From Part 4 of the report:
Nonetheless, this cursory examination makes me believe that it’s fairly unlikely that my current estimates are off by several orders of magnitude. If the amount of computation required to train a transformative model were (say) ~10 OOM larger than my estimates, that would imply that current ML models should be nowhere near the abilities of even small insects such as fruit flies (whose brains are 100 times smaller than bee brains). On the other hand, if the amount of computation required to train a transformative model were ~10 OOM smaller than my estimate, our models should be as capable as primates or large birds (and transformative AI may well have been affordable for several years).
I'm not sure I totally follow why this should be true-- is this predicated on already assuming that the computation to train a neural network equivalent to a brain with N neurons scales in some particular way with respect to N?
So exciting that this is finally out!!!
I haven't gotten a chance to play with the models yet, but thought it might be worth noting the ways I would change the inputs (though I haven't thought about it very carefully):
I'm a bit confused about this as a piece of evidence-- naively, it seems to me like not carrying the 1 would be a mistake that you would make if you had memorized the pattern for single-digit arithmetic and were just repeating it across the number. I'm not sure if this counts as "memorizing a table" or not.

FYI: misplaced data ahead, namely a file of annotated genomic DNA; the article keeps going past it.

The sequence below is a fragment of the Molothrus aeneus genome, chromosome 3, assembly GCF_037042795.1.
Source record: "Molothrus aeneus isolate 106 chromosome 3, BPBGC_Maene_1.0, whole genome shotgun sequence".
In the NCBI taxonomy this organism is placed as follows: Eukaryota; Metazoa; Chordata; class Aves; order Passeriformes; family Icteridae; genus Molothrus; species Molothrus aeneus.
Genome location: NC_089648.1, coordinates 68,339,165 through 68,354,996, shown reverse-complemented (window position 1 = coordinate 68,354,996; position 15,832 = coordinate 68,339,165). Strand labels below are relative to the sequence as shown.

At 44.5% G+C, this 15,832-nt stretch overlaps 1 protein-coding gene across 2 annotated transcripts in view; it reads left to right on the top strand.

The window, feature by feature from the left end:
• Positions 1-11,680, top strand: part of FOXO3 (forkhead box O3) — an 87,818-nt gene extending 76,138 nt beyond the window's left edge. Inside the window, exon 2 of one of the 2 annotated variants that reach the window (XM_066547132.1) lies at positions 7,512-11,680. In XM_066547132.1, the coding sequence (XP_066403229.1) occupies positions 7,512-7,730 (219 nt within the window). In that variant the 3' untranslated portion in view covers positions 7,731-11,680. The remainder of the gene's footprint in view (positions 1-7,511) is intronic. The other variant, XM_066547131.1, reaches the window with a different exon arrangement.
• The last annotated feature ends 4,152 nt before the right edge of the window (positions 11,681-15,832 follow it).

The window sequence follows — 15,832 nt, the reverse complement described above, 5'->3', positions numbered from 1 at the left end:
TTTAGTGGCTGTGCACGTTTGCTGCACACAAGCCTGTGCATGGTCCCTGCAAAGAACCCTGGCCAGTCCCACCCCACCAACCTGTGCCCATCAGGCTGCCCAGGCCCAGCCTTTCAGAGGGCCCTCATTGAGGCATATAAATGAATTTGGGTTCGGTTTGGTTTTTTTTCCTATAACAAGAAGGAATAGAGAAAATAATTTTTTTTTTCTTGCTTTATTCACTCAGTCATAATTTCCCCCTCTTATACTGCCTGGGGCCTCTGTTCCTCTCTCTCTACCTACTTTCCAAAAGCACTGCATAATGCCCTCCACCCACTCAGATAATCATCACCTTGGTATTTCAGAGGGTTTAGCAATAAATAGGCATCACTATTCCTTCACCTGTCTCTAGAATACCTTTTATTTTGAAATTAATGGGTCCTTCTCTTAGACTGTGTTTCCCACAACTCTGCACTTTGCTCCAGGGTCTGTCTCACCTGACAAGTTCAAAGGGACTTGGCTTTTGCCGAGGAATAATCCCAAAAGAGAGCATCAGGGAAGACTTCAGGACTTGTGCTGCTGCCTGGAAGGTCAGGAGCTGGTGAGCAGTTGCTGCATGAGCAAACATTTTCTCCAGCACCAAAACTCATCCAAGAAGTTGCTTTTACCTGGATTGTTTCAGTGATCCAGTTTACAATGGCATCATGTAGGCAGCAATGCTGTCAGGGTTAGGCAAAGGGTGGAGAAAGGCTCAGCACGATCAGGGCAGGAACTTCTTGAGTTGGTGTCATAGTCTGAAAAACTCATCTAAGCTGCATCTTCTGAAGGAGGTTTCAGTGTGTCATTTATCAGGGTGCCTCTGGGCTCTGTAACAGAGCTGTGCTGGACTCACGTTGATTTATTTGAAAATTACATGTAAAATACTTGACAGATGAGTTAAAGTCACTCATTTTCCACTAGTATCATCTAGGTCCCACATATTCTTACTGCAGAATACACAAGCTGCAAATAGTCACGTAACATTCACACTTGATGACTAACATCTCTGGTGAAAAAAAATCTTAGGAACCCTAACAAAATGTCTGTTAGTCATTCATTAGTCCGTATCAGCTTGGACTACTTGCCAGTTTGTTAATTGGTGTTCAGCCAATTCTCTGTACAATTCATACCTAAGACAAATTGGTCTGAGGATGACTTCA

This recent post by OpenAI is trying to shed some light in this question: https://openai.com/blog/ai-and-efficiency/
I really like this post.
Self-driving cars are currently illegal, I assume largely because of these unresolved tail risks. But I think excluding illegality I'm not sure their economic value is zero-- I could imagine cases where people would use self-driving cars if they wouldn't be caught doing it. Does this seem right to people?
Intuitively it doesn't seem like economic value tails and risk tails should necessarily go together, which makes me concerned about cases similar to self-driving cars that are harder to regulate legally.
What's the corresponding story here for trading bots? Are they designed in a sufficiently high-assurance way that new tail problems don't come up, or do they not operate in the tails?
I rewrote the question-- I think I meant 'counterfactual' in that this isn't a super promising idea if in fact we are just taking medical supplies from one group of people and transferring them to another.
I don't know anything about maintenance/cleaning, was thinking it would be in particular useful if we straight up run out of ICU space-- i.e., there is no alternative to go to an ICU. (Maybe this is a super unlikely class of scenarios?)
You're totally not obligated to do this, but I think it might be cool if you generated a 3D picture of hills representing your loss function-- I think it would make the intuition for what's going on clearer.
We're not going to do this because we weren't planning on making these public when we conducted the conversations, so we want to give people a chance to make edits to transcripts before we send them out (which we can't do with audio).
The claim is a personal impression that I have from conversations, largely with people concerned about AI risk in the Bay Area. (I also don't like information cascades, and may edit the post to reflect this qualification.) I'd be interested in data on this.